ANCHORAGE (KTUU) - Anchorage Democrats and Valley Republicans took questions from their constituents Saturday ahead of the start of the 31st legislature.
Democratic representatives and senators talked about their legislative priorities -- focusing on fiscal stability and opposing promised cuts to state spending by the new administration.
“This is going to be one of the most challenging times our state has seen, really for a long time. There are big fiscal challenges, and big philosophical challenges that we need to embrace,” said Rep. Ivy Spohnholz, D - Anchorage.
“Our caucus finds it unacceptable to have cuts to public safety and education,” said incoming Senate Minority Leader, Sen. Tom Begich. Instead, he called for the status quo in education spending and greater spending in public safety, which may need another transfer from the permanent fund.
Democrats would wait for Gov. Mike Dunleavy’s budget, which is expected to be released sometime in February, to see exactly where the proposed cuts might come from, said Begich.
Rep. Andy Josephson, D - Anchorage, echoed the views of his senate colleague, calling for fiscal and budget stability. He also opposed cuts to the Operating Budget, saying they could harm the state.
Josephson said that the House will need to organize before the start of session, or Lt. Gov. Kevin Meyer will be forced to temporarily step in as House Speaker.
The fourth floor room at the Loussac Library was filled with dozens of constituents who wrote down questions to the legislators: one person asked about tackling climate change while another asked about gun violence.
Rep. Geran Tarr, D - Anchorage, advocated for her “red flag” legislation that would empower police, and possibly family members, to temporarily take a person’s firearms away in times of crisis.
Tarr said similar legislation in other states had proven effective in stopping massacres and reducing the suicide rate.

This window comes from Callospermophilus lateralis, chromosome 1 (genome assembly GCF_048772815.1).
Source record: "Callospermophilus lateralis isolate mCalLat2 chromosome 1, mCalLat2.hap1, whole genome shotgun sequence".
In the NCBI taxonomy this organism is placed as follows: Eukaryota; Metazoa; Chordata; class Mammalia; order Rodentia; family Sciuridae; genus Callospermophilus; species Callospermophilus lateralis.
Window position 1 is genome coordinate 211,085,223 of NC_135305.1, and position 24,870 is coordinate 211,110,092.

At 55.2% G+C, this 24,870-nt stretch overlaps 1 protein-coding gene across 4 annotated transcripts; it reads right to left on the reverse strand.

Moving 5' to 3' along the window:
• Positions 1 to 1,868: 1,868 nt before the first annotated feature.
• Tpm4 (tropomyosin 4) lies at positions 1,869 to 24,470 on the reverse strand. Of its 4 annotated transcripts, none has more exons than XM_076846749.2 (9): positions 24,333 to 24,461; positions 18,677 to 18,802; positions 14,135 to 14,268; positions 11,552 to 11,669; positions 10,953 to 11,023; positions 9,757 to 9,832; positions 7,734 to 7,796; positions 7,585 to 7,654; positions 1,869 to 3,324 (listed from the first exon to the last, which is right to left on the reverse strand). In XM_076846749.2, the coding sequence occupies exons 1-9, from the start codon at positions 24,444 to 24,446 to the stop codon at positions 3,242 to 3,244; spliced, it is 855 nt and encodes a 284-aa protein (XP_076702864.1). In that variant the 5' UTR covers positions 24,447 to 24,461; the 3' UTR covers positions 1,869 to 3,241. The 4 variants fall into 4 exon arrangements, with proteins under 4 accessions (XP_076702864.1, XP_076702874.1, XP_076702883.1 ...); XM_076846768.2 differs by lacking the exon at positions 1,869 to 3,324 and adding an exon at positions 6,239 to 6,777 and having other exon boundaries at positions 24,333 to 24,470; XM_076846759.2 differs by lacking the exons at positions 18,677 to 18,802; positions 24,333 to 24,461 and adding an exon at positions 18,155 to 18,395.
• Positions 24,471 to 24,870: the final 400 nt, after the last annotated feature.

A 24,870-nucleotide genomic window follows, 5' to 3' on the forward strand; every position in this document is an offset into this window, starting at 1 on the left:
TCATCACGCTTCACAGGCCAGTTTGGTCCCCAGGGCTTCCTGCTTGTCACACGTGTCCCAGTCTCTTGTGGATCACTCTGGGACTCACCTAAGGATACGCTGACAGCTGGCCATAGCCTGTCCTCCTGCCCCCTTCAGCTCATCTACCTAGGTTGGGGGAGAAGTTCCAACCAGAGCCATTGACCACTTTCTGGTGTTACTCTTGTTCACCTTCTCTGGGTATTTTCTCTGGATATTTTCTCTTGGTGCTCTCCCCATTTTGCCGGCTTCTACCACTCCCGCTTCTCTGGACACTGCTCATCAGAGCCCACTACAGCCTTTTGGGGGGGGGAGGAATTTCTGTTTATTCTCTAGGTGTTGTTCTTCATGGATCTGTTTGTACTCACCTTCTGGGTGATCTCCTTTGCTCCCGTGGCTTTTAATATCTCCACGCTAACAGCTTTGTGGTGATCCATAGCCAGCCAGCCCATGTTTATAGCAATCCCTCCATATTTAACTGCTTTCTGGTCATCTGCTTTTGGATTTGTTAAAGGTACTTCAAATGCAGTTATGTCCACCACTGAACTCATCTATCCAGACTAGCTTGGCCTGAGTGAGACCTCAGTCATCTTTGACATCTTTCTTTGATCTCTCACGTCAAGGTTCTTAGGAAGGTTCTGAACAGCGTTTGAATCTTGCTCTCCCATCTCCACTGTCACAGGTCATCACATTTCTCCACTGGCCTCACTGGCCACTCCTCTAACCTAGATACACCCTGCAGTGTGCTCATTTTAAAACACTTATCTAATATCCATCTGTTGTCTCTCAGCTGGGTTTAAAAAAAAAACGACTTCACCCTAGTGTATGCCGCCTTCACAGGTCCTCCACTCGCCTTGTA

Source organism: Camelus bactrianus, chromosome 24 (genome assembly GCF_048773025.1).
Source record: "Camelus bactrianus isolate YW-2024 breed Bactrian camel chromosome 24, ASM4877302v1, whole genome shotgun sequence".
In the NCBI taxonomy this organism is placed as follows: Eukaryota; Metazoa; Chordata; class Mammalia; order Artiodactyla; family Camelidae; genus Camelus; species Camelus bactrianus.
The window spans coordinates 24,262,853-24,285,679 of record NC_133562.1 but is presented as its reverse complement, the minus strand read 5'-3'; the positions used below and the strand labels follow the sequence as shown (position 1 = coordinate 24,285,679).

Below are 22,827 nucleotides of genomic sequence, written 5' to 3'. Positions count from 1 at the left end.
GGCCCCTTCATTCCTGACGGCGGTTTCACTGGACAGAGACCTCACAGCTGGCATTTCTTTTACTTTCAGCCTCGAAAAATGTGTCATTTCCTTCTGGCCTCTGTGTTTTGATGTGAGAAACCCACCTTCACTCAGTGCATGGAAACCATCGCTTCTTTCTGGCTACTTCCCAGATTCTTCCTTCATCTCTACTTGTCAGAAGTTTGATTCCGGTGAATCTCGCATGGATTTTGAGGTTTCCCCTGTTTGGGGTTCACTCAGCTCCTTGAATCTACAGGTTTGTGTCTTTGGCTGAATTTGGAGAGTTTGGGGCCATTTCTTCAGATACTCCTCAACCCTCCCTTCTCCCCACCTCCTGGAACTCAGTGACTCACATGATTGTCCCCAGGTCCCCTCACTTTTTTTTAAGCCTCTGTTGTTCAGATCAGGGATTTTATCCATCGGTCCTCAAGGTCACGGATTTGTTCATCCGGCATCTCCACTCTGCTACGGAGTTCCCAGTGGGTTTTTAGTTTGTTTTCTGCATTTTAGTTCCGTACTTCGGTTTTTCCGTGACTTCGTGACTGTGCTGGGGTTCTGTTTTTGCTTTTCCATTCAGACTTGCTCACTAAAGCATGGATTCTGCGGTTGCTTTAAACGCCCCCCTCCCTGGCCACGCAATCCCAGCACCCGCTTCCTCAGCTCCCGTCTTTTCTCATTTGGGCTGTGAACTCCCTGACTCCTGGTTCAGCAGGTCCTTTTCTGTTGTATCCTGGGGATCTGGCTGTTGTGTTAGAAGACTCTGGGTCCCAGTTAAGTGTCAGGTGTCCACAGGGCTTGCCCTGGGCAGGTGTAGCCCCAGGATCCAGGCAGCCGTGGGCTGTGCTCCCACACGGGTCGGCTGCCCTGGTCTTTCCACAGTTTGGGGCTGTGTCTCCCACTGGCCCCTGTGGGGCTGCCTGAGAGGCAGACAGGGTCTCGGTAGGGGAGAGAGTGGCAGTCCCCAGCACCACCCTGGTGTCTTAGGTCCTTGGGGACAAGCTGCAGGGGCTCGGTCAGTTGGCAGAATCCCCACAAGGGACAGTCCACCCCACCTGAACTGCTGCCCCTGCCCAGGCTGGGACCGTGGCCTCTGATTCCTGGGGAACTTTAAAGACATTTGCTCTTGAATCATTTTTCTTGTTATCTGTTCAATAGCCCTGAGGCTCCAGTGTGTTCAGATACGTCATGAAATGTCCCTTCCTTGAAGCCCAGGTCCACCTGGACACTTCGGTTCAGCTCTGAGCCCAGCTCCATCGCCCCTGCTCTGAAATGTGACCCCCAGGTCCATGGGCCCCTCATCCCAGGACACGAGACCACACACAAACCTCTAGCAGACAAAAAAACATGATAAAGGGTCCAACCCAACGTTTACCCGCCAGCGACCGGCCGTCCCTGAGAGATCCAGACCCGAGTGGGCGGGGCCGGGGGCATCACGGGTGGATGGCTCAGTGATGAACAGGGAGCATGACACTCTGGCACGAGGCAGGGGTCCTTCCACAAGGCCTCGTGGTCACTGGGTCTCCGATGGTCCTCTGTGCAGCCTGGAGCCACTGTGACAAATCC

Meanwhile, Republican lawmakers from the Matanuska-Susitna Valley gathered in the Palmer Senior Center with excitement to see Gov. Dunleavy, a former senator from Wasilla, at the helm.
“Really, crime is first and foremost on our minds and that's what we're going to be working toward, solving those issues,” said Rep. Colleen Sullivan-Leonard, R - Wasilla. She said tackling crime would take boots on the ground with more prosecutors and courthouses open five days a week.
Earlier in the week,the Mat-Su Borough Assembly met with Valley legislators and asked for more troopers and road upgrades from the 31st legislature.
Public safety was again the foremost issue for Sen. David Wilson, R - Wasilla, who said, “The PFD and the budget are going to be the next major issues.” Wilson described his excitement that so-called budget hawk Donna Arduin would be taking over at the Office of Management and Budget.
People came to the microphone asking questions of their lawmakers, many calling for the repeal of Senate Bill 91. Wilson said a “multi-layered approach” was needed and that the repeal likely wouldn’t occur through a single omnibus bill.
The Valley delegation spoke about the need to tackle an estimated $1.6 billion deficit and achieve fiscal stability despite falling oil prices.
Many constituents called for their lawmakers to work effectively in a 90-day session.“They want us to get down and not get bogged down with the nitty gritty of politics, and just get the peoples' works done, and get it done in a timely manner,” said Wilson.